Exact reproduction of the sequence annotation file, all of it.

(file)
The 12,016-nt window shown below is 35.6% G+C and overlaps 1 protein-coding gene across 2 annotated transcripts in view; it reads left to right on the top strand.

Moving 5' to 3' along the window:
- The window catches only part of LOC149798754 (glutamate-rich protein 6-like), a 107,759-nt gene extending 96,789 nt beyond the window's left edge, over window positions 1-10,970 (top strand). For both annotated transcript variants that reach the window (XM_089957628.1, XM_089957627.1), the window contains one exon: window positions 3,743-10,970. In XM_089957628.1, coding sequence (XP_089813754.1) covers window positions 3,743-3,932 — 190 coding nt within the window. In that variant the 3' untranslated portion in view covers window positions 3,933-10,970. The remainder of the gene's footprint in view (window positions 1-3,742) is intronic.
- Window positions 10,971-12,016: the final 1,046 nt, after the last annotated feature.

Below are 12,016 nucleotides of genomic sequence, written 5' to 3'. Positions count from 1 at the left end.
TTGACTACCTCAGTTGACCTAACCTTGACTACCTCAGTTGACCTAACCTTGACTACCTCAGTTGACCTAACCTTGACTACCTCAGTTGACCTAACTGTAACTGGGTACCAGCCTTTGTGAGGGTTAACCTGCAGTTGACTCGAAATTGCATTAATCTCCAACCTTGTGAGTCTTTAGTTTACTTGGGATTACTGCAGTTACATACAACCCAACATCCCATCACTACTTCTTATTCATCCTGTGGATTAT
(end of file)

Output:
The 12,016-nt window shown below is 35.6% G+C and overlaps 1 protein-coding gene across 2 annotated transcripts in view; it reads left to right on the top strand.

Moving 5' to 3' along the window:
- The window catches only part of LOC149798754 (glutamate-rich protein 6-like), a 107,759-nt gene extending 96,789 nt beyond the window's left edge, over window positions 1-10,970 (top strand). For both annotated transcript variants that reach the window (XM_089957628.1, XM_089957627.1), the window contains one exon: window positions 3,743-10,970. In XM_089957628.1, coding sequence (XP_089813754.1) covers window positions 3,743-3,932 — 190 coding nt within the window. In that variant the 3' untranslated portion in view covers window positions 3,933-10,970. The remainder of the gene's footprint in view (window positions 1-3,742) is intronic.
- Window positions 10,971-12,016: the final 1,046 nt, after the last annotated feature.

Below are 12,016 nucleotides of genomic sequence, written 5' to 3'. Positions count from 1 at the left end.
TTGACTACCTCAGTTGACCTAACCTTGACTACCTCAGTTGACCTAACCTTGACTACCTCAGTTGACCTAACCTTGACTACCTCAGTTGACCTAACTGTAACTGGGTACCAGCCTTTGTGAGGGTTAACCTGCAGTTGACTCGAAATTGCATTAATCTCCAACCTTGTGAGTCTTTAGTTTACTTGGGATTACTGCAGTTACATACAACCCAACATCCCATCACTACTTCTTATTCATCCTGTGGATTAT